Shonda Rhimes is not OK with people treating her differently just because she lost weight.
The TV queen, who has blessed us with shows like "Grey's Anatomy" and "Scandal," recently opened up about her weight loss of "close to 150 lbs" in her new Shondaland newsletter. In her note, the 47-year-old revealed that both men and women started to treat her as a more valuable person only after she shed some pounds.
"Women I barely knew gushed. And I mean GUSHED. Like I was holding-a-new-baby-gushed," Rhimes revealed. "Only there was no new baby. It was just me. In a dress. With makeup on and my hair all did, yes. But...still the same me. And men? They spoke to me. THEY SPOKE TO ME. Like stood still and had long conversations with me about things. It was disconcerting. But even more disconcerting was that all these people suddenly felt completely comfortable talking to me about my body. Telling me I looked 'pretty' or that they were 'proud of me' or that 'wow, you are so hot now' or 'you look amazing!'"
What the hell did they see me as before?
Rhimes was rightly confused by men and women's new attitudes towards her and went on to call out the ridiculousness of it all.
"After I lost weight, I discovered that people found me valuable. Worthy of conversation. A person one could look at. A person one could compliment. A person one could admire," she wrote.
"You heard me. I discovered that NOW people saw me as a PERSON. What the hell did they see me as before? How invisible was I to them then? When I was fat, I wasn't a PERSON to these people. Like I had been an Invisible Woman who suddenly materialized in front of them. Poof! There I am. Thin and ready for a chat."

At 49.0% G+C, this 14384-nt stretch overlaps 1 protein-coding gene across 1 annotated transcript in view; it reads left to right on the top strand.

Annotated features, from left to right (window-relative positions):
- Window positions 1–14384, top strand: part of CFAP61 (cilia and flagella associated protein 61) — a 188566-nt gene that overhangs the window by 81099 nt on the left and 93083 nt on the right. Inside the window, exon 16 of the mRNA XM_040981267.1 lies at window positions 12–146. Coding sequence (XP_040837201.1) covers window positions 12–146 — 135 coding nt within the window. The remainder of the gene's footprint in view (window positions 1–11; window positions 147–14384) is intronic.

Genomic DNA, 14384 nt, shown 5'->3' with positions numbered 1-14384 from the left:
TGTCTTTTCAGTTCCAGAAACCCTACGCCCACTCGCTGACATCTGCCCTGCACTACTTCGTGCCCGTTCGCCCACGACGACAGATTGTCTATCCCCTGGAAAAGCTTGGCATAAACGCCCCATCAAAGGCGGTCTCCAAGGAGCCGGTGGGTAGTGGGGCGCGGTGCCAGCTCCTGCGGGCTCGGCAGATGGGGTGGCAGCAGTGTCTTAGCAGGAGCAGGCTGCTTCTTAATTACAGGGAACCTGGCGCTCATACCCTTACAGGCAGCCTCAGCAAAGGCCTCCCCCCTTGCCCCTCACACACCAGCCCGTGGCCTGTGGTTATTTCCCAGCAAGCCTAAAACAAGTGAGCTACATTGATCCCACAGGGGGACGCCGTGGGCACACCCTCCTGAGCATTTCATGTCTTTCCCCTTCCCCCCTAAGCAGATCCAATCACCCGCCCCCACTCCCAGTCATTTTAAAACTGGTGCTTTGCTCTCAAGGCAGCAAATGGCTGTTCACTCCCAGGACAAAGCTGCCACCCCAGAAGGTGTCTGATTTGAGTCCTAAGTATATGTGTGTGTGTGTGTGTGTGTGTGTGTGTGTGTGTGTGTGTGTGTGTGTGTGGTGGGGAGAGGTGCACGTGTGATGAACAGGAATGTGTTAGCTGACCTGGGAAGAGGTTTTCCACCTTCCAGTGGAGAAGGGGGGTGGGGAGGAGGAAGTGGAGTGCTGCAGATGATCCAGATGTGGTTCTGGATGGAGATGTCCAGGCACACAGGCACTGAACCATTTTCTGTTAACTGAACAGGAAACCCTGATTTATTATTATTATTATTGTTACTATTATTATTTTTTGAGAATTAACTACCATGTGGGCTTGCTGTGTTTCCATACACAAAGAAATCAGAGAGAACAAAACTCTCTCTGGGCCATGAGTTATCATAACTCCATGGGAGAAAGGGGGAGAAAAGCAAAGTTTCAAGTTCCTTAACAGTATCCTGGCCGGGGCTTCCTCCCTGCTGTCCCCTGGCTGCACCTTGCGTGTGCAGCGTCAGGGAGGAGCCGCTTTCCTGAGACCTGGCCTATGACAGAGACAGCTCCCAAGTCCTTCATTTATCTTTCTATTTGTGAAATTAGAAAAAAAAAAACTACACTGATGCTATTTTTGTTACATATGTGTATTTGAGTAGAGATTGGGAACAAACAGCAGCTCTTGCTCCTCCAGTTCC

The famed TV producer then ended her newsletter with a powerful message: "Being thinner doesn't make you a different person. It just makes you thinner."
Rhimes rarely opens up about her weight loss, which is what makes her message that much more important. She is reminding us that self-worth is not determined based on your appearance.
And while losing weight might be healthy for some people, equating self-worth and appearance can actually be dangerous and can lead to eating disorders or mental health problems, such as depression.
So thank you Shonda for the little reminder that people are people no matter what.
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